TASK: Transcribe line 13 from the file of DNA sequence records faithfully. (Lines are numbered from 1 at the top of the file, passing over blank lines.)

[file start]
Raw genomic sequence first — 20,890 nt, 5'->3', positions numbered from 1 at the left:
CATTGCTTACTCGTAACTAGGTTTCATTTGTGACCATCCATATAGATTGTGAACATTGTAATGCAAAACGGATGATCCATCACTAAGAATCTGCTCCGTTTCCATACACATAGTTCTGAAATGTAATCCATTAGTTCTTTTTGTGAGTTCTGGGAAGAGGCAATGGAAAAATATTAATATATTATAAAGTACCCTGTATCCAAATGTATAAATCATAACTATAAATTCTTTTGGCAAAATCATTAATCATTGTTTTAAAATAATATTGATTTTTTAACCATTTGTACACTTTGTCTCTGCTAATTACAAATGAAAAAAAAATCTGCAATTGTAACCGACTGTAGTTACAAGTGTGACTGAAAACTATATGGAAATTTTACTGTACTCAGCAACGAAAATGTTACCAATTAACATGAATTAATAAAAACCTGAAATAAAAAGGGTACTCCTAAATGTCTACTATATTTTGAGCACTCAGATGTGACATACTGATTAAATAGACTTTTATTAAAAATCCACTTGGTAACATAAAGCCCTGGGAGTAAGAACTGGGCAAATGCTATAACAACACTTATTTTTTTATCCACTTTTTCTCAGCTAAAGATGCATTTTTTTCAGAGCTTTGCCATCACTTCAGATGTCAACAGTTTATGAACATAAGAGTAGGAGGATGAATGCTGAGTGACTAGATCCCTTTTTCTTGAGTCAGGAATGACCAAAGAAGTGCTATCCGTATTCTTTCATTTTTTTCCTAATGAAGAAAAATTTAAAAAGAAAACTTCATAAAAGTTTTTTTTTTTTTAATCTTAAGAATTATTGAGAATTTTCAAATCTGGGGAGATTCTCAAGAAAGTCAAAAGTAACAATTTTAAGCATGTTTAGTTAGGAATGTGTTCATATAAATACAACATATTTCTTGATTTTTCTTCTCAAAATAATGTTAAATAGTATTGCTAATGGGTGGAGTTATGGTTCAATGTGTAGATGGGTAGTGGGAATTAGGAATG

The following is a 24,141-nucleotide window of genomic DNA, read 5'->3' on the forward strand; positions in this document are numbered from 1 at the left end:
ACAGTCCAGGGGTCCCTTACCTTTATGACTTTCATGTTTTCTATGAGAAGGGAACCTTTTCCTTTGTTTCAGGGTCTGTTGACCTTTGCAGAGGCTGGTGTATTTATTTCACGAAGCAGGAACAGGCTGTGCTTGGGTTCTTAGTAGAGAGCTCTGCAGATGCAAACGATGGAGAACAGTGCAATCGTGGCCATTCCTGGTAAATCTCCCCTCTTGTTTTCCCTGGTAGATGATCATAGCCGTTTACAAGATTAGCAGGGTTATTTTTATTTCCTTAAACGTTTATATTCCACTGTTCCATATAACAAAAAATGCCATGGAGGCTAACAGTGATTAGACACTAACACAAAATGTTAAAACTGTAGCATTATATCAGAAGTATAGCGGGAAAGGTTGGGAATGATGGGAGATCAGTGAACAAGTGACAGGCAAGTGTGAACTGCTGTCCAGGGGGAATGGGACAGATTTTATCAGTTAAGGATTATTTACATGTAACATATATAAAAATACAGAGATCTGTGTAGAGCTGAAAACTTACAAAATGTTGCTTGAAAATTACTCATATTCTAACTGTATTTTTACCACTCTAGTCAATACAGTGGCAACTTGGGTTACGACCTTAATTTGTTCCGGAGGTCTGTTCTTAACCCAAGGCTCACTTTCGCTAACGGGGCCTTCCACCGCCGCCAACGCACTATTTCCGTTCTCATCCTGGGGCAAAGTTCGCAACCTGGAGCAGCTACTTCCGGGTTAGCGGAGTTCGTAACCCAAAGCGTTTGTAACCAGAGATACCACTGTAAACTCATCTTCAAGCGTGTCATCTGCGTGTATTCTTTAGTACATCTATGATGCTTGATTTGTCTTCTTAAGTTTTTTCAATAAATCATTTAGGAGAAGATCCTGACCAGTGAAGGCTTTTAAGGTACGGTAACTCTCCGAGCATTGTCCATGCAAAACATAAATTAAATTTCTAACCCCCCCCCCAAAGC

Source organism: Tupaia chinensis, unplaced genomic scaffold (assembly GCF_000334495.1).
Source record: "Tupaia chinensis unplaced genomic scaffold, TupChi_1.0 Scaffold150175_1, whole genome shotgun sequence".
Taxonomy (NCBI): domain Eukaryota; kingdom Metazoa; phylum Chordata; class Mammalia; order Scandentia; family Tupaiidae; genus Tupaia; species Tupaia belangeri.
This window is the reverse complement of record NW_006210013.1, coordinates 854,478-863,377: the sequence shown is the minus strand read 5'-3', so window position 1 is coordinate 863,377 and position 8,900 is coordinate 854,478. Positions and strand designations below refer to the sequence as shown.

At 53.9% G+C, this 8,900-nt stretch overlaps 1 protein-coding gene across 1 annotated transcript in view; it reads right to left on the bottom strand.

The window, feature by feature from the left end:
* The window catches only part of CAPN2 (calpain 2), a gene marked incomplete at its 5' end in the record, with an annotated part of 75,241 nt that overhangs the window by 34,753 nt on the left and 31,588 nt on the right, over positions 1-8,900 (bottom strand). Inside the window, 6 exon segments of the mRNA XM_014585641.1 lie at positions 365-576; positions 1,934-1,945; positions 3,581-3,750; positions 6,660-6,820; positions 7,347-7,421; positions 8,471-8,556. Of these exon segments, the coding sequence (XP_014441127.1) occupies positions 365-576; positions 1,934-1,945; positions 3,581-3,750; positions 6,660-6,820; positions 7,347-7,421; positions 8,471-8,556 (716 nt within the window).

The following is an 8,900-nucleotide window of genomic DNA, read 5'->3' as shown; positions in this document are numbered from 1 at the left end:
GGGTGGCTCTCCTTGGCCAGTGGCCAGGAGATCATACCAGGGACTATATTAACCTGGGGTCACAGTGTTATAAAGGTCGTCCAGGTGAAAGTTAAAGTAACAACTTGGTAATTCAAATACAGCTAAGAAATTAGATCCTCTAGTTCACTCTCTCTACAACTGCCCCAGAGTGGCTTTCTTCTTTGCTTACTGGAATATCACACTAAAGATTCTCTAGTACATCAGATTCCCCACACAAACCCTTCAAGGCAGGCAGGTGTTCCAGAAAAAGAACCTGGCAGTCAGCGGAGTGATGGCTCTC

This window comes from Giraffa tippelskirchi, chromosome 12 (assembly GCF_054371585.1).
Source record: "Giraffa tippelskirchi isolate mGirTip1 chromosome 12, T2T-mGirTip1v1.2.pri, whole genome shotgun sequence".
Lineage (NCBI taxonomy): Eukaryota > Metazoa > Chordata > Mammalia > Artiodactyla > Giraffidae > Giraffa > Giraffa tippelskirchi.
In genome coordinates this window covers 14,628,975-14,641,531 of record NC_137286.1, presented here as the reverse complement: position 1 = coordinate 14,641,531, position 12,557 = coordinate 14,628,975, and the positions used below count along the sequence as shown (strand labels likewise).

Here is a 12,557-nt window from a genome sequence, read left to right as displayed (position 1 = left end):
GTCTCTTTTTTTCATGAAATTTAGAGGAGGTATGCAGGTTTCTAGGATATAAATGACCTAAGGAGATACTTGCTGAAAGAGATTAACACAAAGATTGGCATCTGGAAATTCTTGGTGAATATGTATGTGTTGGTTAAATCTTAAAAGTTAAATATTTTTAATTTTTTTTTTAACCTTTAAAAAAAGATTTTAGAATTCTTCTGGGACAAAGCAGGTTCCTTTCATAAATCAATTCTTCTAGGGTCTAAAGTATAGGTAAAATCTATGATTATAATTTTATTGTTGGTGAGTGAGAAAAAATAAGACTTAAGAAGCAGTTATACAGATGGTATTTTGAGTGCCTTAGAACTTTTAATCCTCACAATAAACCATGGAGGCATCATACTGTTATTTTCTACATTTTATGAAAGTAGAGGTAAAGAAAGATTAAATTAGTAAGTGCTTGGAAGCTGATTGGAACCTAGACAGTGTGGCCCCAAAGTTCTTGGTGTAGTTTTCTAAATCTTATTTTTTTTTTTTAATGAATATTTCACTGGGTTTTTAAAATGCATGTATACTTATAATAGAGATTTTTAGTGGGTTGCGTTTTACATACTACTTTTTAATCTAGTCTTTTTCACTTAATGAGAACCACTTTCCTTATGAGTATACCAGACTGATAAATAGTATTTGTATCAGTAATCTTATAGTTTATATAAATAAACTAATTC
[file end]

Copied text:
GGGTGGCTCTCCTTGGCCAGTGGCCAGGAGATCATACCAGGGACTATATTAACCTGGGGTCACAGTGTTATAAAGGTCGTCCAGGTGAAAGTTAAAGTAACAACTTGGTAATTCAAATACAGCTAAGAAATTAGATCCTCTAGTTCACTCTCTCTACAACTGCCCCAGAGTGGCTTTCTTCTTTGCTTACTGGAATATCACACTAAAGATTCTCTAGTACATCAGATTCCCCACACAAACCCTTCAAGGCAGGCAGGTGTTCCAGAAAAAGAACCTGGCAGTCAGCGGAGTGATGGCTCTC